The party of the deceased only narrows down the field; the Governor makes the ultimate choice, and then in the following election cycle, if we don’t like the choice, we can choose another.

  8. The will of the people was to elect that particular person. It was not to elect a political party.

  9. I wish I had more of a voice on the selection too. But, at this point I don’t, thus I am going to trust the leadership of the WYGOP to pick three wonderful candidates which will force the Governor to appoint a Senator that will serve us well.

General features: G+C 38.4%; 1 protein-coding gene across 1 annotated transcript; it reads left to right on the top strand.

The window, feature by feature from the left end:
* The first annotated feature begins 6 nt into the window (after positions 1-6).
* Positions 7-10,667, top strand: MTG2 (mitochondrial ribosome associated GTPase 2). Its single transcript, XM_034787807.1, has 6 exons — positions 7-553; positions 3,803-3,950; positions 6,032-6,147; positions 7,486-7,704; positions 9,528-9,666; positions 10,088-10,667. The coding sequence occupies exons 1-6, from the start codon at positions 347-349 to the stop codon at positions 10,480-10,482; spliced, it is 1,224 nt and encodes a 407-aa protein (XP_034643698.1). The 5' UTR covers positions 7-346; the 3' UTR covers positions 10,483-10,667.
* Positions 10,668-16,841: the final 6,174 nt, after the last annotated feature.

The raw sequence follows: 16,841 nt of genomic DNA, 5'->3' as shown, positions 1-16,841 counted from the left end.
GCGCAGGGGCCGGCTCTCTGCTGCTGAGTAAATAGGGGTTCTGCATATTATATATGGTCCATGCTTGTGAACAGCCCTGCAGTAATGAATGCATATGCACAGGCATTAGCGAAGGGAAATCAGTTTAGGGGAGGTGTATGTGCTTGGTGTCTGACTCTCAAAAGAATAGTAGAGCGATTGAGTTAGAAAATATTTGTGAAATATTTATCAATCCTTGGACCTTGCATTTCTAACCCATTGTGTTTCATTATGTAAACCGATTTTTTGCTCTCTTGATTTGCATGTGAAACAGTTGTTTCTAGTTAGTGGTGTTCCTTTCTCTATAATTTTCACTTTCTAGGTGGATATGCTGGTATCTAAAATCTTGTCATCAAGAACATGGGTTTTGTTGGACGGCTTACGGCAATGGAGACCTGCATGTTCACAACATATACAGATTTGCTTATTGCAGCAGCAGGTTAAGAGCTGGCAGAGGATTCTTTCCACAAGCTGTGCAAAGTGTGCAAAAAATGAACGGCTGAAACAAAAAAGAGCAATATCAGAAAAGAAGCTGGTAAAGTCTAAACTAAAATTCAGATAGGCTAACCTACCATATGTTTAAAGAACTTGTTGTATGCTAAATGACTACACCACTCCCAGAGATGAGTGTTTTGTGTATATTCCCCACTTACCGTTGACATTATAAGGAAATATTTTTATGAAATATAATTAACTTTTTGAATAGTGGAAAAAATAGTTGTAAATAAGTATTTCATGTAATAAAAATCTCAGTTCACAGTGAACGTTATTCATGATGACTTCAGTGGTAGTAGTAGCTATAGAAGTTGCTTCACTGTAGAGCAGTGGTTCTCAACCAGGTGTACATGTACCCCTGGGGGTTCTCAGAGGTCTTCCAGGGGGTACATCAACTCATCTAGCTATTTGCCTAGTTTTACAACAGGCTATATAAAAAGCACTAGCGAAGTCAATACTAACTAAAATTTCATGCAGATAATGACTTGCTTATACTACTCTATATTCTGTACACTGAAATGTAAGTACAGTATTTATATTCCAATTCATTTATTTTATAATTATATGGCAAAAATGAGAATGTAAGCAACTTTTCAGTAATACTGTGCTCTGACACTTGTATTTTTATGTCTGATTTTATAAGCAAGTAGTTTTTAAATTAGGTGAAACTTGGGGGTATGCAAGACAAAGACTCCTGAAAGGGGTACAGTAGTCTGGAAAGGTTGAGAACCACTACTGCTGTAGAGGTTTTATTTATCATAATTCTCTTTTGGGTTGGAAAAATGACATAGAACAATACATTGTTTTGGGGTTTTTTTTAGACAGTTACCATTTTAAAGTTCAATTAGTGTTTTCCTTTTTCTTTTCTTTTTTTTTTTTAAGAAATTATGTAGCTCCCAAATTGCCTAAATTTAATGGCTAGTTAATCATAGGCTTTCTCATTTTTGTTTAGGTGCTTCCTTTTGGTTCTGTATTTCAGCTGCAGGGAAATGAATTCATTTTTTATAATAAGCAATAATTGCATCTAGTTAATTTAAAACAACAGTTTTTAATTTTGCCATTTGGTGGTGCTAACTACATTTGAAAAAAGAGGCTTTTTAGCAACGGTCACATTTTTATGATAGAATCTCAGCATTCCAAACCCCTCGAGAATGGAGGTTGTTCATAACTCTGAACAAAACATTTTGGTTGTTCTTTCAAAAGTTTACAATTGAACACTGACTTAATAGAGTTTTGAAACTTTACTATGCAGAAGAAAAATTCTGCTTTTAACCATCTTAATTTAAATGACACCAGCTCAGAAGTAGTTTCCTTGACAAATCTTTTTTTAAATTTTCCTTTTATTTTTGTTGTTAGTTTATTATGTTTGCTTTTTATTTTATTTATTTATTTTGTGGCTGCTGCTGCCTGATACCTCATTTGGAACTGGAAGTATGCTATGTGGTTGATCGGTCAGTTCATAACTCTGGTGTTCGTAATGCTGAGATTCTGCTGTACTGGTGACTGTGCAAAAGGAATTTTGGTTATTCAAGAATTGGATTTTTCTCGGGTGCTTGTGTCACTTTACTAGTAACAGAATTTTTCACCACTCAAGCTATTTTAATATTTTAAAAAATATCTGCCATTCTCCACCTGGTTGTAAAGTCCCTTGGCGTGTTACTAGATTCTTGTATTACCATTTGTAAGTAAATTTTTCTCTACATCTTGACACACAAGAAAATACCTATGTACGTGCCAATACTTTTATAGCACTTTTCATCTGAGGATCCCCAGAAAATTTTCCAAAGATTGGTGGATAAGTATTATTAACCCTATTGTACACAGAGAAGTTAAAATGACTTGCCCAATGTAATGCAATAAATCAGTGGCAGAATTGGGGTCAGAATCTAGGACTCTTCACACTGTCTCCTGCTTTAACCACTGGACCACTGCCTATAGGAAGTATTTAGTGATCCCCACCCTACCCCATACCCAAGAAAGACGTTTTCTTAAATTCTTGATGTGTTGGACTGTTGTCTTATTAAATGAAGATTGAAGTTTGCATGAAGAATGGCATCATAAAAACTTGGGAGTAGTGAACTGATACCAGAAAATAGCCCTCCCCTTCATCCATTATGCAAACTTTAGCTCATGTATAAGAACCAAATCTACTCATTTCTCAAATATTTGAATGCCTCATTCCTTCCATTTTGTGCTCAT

10. Scott, I’m sorry, but I do not believe that anyone can trust any political party to make such a choice. Political parties are motivated not by the best interests of the people but rather a lust for power for their own organizations. What we have seen so far is that every one of the candidates is posturing to represent himself as embracing all of the views of the national party, whose goals and interests often conflict with those of Wyoming residents. And more importantly, the entire process is unconstitutional. Were the Republican party truly conservative or patriotic, it would strive to uphold the Constitution. But its lust for power apparently trumps its respect for that document and our system of government. It is seeking to make the choice for us, rather than allowing the Governor or the people to make it as prescribed by the Constitution. The Consitution, in its wisdom, does not permit a political party to “force” the Governor to pick from a particular list;. In fact, it doesn’t allow a political party to be empowered to make any part of the choice. This is a good thing. I realize from reading the other entries in your blog that you are a strong supporter of the Republican party, but hopefully you owe more loyalty to the Constitution and the rule of law than to the party. And hopefully you desire that your party honor and respect the law and the Constitution.